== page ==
U.K. Economic Rebound From Slump is Weaker Than Expected, BCC Report Says
The first-quarter rebound in the U.K.’s economy was weaker than expected, adding to the argument that the Bank of England should delay raising its key interest rate, the British Chambers of Commerce said.
Gross domestic product probably grew between 0.6 percent and 0.7 percent from the fourth quarter, when the economy contracted 0.5 percent, BCC Chief Economist David Kern said in an interview in London yesterday. “I was expecting a bigger rebound,” he said.
The Bank of England’s nine-member Monetary Policy Committee is holding off raising interest rates to support a faltering recovery, even after inflation accelerated to the fastest pace in more than two years. The BCC’s first-quarter survey of U.K. companies published today showed “disappointing” results as all key manufacturing gauges fell and service-industry measures posted only a “slight” improvement.
Today’s data “don’t point to a new recession, they point to continued growth, but the recovery is fragile and they certainly provide support for the view that the MPC should not rush” tightening policy, Kern said. “The longer they wait, the better the growth profile.”
While the probability of policy makers raising interest rates this month or next has increased, Kern said, they should consider holding off until at least the third quarter. Bank of England officials will probably leave their benchmark rate and their emergency bond-purchase plan on hold later this week, according to surveys of economists by Bloomberg News.
Measures of orders, sales, exports, employment and confidence among manufacturers declined in the first quarter, according to a survey conducted by BCC. An index of factory domestic sales fell 15 points to 8, the lowest reading in a year, while export sales dropped 7 points to 30, today’s report showed.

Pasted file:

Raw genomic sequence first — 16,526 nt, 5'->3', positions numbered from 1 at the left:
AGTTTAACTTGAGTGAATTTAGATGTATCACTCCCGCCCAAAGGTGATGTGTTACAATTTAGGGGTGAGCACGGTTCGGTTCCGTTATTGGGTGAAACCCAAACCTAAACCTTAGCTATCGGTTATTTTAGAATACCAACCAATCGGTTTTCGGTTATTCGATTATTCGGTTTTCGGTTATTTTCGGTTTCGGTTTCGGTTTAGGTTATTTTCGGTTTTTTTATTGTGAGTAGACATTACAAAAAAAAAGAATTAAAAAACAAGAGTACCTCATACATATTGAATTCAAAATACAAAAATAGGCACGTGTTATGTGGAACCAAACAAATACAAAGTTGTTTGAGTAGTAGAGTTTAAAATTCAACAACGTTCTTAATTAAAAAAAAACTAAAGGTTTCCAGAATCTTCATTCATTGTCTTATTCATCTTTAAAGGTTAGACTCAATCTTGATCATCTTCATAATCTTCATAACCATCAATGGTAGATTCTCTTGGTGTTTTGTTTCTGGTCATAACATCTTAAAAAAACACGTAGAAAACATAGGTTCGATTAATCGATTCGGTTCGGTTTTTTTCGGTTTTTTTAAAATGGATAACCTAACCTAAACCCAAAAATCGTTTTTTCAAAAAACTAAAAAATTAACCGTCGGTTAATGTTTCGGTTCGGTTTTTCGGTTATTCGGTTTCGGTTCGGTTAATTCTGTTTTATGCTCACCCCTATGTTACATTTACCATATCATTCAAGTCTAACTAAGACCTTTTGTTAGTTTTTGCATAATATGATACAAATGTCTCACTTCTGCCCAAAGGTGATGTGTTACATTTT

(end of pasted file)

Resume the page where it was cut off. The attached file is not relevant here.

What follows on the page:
Indexes of confidence of revenue and profitability among manufacturers dropped to their lowest since the second quarter of 2009, the height of the recession, the BCC said. Among service providers, the gauge of domestic sales gained 1 point to 6 and export sales slipped 6 points to 15.
Some of the results of the first-quarter survey, which covered almost 6,000 companies between Feb. 21 and March 14 and asked firms about conditions in the preceding three months, may have been depressed as cold weather disrupted activity in December, Kern said. However, “in spite of the weather, the results are disappointing,” he said.
The report found that inflation was the “biggest area of anxiety” among manufacturers and service companies in the first quarter as the proportion of respondents saying price gains were more of a concern than three months ago rose “sharply.”
All 57 economists in a Bloomberg News survey predict the Bank of England will keep its benchmark interest rate at a record low of 0.5 percent on April 7. Officials will also leave the size of the bank’s emergency bond-purchase program at 200 billion pounds ($323 billion), according to all 32 economists in a separate survey.
Kern forecasts that the Bank of England’s main interest rate will rise to 1.25 percent by the end of this year in three 25 basis-point moves. He maintained an estimate of 1.4 percent growth in Britain’s gross domestic product in 2011.
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